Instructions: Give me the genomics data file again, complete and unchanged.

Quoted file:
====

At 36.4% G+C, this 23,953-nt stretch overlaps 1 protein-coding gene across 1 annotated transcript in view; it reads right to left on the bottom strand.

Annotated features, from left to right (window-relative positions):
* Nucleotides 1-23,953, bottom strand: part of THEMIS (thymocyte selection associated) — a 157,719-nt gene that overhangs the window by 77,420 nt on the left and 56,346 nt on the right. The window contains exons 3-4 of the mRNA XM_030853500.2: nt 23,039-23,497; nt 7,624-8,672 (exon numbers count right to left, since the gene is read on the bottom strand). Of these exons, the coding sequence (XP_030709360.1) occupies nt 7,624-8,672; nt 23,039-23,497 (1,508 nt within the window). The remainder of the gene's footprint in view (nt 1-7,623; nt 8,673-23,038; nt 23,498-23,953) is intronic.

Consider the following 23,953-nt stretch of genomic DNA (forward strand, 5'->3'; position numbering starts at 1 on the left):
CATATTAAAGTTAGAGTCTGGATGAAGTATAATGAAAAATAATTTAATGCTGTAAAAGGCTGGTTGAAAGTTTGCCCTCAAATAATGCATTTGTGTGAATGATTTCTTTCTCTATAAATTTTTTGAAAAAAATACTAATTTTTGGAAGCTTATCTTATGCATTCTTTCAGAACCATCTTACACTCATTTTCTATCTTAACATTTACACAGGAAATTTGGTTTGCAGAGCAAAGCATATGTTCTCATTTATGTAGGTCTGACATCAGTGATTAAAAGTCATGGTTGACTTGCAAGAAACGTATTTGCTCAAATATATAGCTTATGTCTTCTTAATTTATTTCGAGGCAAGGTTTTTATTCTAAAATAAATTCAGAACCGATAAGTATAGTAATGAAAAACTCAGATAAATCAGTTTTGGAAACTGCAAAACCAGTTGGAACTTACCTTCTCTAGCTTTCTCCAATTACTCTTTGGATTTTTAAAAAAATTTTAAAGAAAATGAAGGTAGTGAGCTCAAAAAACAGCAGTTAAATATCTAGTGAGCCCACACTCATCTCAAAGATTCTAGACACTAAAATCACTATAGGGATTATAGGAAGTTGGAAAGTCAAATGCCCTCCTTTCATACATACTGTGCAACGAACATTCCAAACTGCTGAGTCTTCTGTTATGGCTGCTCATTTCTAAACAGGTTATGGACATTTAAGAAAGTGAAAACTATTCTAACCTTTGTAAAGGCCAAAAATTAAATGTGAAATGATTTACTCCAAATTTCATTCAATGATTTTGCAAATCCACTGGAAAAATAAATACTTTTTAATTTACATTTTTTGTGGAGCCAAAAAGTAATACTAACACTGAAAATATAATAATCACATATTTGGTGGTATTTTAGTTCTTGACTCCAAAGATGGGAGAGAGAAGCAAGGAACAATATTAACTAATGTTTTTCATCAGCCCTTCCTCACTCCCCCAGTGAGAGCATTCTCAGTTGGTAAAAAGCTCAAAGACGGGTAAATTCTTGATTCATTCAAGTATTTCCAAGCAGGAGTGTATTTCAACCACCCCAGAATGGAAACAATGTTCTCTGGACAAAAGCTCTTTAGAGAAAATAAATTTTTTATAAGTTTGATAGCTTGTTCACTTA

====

At 36.4% G+C, this 23,953-nt stretch overlaps 1 protein-coding gene across 1 annotated transcript in view; it reads right to left on the bottom strand.

Annotated features, from left to right (window-relative positions):
* Nucleotides 1-23,953, bottom strand: part of THEMIS (thymocyte selection associated) — a 157,719-nt gene that overhangs the window by 77,420 nt on the left and 56,346 nt on the right. The window contains exons 3-4 of the mRNA XM_030853500.2: nt 23,039-23,497; nt 7,624-8,672 (exon numbers count right to left, since the gene is read on the bottom strand). Of these exons, the coding sequence (XP_030709360.1) occupies nt 7,624-8,672; nt 23,039-23,497 (1,508 nt within the window). The remainder of the gene's footprint in view (nt 1-7,623; nt 8,673-23,038; nt 23,498-23,953) is intronic.

Consider the following 23,953-nt stretch of genomic DNA (forward strand, 5'->3'; position numbering starts at 1 on the left):
CATATTAAAGTTAGAGTCTGGATGAAGTATAATGAAAAATAATTTAATGCTGTAAAAGGCTGGTTGAAAGTTTGCCCTCAAATAATGCATTTGTGTGAATGATTTCTTTCTCTATAAATTTTTTGAAAAAAATACTAATTTTTGGAAGCTTATCTTATGCATTCTTTCAGAACCATCTTACACTCATTTTCTATCTTAACATTTACACAGGAAATTTGGTTTGCAGAGCAAAGCATATGTTCTCATTTATGTAGGTCTGACATCAGTGATTAAAAGTCATGGTTGACTTGCAAGAAACGTATTTGCTCAAATATATAGCTTATGTCTTCTTAATTTATTTCGAGGCAAGGTTTTTATTCTAAAATAAATTCAGAACCGATAAGTATAGTAATGAAAAACTCAGATAAATCAGTTTTGGAAACTGCAAAACCAGTTGGAACTTACCTTCTCTAGCTTTCTCCAATTACTCTTTGGATTTTTAAAAAAATTTTAAAGAAAATGAAGGTAGTGAGCTCAAAAAACAGCAGTTAAATATCTAGTGAGCCCACACTCATCTCAAAGATTCTAGACACTAAAATCACTATAGGGATTATAGGAAGTTGGAAAGTCAAATGCCCTCCTTTCATACATACTGTGCAACGAACATTCCAAACTGCTGAGTCTTCTGTTATGGCTGCTCATTTCTAAACAGGTTATGGACATTTAAGAAAGTGAAAACTATTCTAACCTTTGTAAAGGCCAAAAATTAAATGTGAAATGATTTACTCCAAATTTCATTCAATGATTTTGCAAATCCACTGGAAAAATAAATACTTTTTAATTTACATTTTTTGTGGAGCCAAAAAGTAATACTAACACTGAAAATATAATAATCACATATTTGGTGGTATTTTAGTTCTTGACTCCAAAGATGGGAGAGAGAAGCAAGGAACAATATTAACTAATGTTTTTCATCAGCCCTTCCTCACTCCCCCAGTGAGAGCATTCTCAGTTGGTAAAAAGCTCAAAGACGGGTAAATTCTTGATTCATTCAAGTATTTCCAAGCAGGAGTGTATTTCAACCACCCCAGAATGGAAACAATGTTCTCTGGACAAAAGCTCTTTAGAGAAAATAAATTTTTTATAAGTTTGATAGCTTGTTCACTTA